Gun laws are complicated

We in the gun rights community have often complained the gun laws in this country are far too obscure and complicated. You almost have to be a lawyer to be able to understand all the complicated ways you can break the law merely by assembling your firearm with parts made in the wrong country, driving too close to a school you didn’t even know was there, or even having a piece of brass caught in the tread of your shoes.

But when even the lawyers get things wrong and people are in prison even though the law they are accused of breaking did not apply it’s way past time to do a major overhaul of the laws. When the prosecutors are aware there are people in prison who should not be there and they don’t even notify the prisoners it’s time to prosecute the prosecutors:

Federal prosecutors in North Carolina have been aware for nearly a year that dozens of North Carolinians currently incarcerated in federal prisons should not be there, but they have done next to nothing to help them, and in at least once case are actually trying to prevent an innocent man’s release, according to an investigation by USA Today.

The fundamental reason these and other innocent people are in prison is because the anti-gun people pushed for and obtained firearms laws that created victimless crimes. It’s time to wipe our law books clean of all victimless crimes.

There was, and is, a conspiracy to infringe the right to keep and bear arms under the color of law. Those responsible should be charged and prosecuted. People in jail who are clearly known to be innocent cannot be tolerated.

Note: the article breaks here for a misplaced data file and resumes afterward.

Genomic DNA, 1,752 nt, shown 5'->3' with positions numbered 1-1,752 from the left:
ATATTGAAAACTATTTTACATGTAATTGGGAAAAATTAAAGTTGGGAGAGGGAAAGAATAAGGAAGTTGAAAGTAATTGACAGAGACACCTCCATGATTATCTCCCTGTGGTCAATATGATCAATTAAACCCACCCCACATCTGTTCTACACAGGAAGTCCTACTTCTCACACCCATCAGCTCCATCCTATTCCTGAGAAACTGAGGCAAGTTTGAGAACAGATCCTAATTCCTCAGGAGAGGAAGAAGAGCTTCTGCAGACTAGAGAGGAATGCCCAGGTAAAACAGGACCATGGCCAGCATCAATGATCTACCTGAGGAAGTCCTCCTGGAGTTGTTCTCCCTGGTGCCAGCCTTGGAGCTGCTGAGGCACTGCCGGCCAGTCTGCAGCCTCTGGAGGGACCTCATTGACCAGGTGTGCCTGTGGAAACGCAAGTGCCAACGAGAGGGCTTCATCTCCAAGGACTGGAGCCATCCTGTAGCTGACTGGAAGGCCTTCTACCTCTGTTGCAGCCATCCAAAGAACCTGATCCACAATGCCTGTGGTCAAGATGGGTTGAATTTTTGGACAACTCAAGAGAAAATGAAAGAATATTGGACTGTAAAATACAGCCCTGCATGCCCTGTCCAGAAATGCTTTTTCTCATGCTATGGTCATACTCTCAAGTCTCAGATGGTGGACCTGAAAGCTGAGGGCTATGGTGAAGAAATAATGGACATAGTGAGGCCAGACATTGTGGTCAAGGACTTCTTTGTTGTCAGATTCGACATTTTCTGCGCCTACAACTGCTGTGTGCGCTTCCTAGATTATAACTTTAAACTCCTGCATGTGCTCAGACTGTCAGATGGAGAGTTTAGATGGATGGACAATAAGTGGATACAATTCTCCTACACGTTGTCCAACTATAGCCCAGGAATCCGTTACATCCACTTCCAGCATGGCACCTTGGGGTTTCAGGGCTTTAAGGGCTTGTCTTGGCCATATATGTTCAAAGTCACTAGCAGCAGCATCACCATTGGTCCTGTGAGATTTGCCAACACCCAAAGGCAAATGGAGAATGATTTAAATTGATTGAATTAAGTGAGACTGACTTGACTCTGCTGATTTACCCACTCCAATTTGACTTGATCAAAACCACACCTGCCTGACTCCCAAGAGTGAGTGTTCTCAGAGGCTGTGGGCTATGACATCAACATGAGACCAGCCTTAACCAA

1 thought on “Gun laws are complicated

  1. It’s a tactic– make a complicated enough web of laws, compound that with litigation, get insurance companies afraid to cover whole classes of activity, and people will be afraid to exercise their rights. Meanwhile the lawyers make tons of cash. It’s enemy action. It was intended, planned and executed as such from the beginning. We have political prisoners in this country. Lots and lots of them.

    The only question is; when and how will we fight back? Any one state governor could do a lot by immediately pardoning all political prisoners (anyone convicited of a victimless “crime”) in that state. That would be a decent first step. Investigating the perpetrators of victemless “crime” legislation would be the next step. It needn’t happen all at once (one state at a time) but that wouldn’t give much comfort to those innocents suffereing in jail in other states.

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